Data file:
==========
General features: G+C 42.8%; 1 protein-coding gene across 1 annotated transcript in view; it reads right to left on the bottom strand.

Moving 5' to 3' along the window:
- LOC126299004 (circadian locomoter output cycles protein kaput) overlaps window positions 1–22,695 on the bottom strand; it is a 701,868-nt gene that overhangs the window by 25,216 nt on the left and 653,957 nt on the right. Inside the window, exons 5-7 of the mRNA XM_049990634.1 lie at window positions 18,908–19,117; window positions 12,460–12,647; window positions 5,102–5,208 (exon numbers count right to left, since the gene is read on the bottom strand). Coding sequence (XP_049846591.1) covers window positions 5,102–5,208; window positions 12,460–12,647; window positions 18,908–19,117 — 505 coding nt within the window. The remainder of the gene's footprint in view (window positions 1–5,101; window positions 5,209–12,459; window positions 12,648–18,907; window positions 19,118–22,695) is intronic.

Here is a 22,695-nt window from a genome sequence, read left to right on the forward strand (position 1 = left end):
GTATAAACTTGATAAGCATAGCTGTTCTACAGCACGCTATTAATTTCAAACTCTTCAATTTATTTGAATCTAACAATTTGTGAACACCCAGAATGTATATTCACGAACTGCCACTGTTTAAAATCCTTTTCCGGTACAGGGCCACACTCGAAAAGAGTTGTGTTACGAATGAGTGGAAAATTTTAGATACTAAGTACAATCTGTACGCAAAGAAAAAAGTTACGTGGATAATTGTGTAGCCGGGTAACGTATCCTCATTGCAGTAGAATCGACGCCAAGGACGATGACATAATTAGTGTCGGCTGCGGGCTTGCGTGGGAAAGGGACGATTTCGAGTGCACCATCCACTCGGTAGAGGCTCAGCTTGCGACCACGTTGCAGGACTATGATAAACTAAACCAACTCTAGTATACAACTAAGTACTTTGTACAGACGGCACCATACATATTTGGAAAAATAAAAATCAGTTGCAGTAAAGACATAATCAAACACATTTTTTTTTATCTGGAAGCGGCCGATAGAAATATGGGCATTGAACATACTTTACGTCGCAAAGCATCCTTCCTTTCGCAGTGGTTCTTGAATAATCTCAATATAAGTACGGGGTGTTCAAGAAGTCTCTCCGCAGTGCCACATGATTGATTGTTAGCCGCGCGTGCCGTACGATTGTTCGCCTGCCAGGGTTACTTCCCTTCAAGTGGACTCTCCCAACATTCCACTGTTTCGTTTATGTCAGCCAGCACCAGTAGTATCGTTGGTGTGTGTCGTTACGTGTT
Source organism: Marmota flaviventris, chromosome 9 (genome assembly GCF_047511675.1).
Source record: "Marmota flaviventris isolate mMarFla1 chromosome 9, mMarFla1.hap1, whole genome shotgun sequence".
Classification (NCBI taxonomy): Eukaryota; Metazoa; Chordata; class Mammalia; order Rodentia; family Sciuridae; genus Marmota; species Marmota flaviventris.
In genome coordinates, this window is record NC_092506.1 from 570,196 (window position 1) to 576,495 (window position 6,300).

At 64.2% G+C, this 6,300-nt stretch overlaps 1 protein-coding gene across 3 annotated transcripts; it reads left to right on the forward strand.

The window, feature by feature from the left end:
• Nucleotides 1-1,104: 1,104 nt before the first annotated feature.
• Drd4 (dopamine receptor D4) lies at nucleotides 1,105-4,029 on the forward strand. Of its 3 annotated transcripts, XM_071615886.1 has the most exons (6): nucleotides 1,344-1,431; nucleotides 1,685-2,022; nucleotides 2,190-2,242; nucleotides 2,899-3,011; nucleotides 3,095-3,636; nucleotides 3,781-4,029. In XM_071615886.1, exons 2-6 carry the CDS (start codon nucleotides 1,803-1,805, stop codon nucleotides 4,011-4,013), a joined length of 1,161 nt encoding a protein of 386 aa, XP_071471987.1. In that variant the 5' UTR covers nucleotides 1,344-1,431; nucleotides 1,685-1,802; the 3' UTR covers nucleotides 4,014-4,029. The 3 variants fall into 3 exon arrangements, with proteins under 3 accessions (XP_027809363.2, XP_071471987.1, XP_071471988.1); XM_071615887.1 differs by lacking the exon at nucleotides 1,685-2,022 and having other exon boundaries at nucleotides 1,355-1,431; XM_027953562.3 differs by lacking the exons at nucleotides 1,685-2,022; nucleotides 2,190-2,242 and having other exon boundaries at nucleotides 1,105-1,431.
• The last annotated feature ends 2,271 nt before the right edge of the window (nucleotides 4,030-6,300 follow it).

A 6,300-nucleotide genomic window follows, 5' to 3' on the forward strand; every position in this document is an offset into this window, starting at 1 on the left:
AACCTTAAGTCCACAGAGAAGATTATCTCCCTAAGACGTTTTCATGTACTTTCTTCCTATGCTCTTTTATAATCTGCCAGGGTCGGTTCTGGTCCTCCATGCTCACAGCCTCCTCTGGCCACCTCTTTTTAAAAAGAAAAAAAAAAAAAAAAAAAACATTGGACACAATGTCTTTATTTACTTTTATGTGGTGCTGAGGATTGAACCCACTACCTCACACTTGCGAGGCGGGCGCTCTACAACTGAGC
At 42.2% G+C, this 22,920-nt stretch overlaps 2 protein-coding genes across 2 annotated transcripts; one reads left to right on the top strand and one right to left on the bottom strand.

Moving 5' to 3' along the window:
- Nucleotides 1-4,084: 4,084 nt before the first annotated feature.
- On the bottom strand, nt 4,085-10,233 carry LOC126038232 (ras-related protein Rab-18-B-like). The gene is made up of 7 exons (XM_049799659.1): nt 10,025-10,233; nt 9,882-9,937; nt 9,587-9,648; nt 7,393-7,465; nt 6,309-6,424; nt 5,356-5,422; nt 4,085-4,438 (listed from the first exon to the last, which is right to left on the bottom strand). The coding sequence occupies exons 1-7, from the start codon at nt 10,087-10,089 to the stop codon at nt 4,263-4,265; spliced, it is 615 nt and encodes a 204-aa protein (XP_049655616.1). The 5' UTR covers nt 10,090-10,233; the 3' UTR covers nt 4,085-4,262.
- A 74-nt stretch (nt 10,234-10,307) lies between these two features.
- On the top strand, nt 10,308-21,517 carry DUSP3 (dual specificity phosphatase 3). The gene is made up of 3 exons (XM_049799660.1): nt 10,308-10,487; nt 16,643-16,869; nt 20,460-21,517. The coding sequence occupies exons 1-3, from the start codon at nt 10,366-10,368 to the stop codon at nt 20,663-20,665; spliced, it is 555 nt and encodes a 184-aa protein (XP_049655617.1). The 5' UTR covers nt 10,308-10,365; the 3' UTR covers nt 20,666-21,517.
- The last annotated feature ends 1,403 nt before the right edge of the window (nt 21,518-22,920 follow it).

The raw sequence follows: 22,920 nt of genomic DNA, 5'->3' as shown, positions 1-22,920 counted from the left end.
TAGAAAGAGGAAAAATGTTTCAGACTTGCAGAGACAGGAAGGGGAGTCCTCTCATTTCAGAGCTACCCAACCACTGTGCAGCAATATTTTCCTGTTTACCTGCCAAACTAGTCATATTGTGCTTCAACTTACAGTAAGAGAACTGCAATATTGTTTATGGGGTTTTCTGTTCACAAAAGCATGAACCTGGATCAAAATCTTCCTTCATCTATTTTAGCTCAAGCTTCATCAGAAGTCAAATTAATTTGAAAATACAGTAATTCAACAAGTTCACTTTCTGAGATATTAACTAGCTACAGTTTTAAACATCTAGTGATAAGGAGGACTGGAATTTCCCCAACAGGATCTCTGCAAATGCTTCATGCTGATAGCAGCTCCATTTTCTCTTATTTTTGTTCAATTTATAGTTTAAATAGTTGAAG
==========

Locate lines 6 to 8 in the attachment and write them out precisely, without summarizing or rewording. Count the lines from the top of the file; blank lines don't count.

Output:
Source organism: Marmota flaviventris, chromosome 9 (genome assembly GCF_047511675.1).
Source record: "Marmota flaviventris isolate mMarFla1 chromosome 9, mMarFla1.hap1, whole genome shotgun sequence".
Classification (NCBI taxonomy): Eukaryota; Metazoa; Chordata; class Mammalia; order Rodentia; family Sciuridae; genus Marmota; species Marmota flaviventris.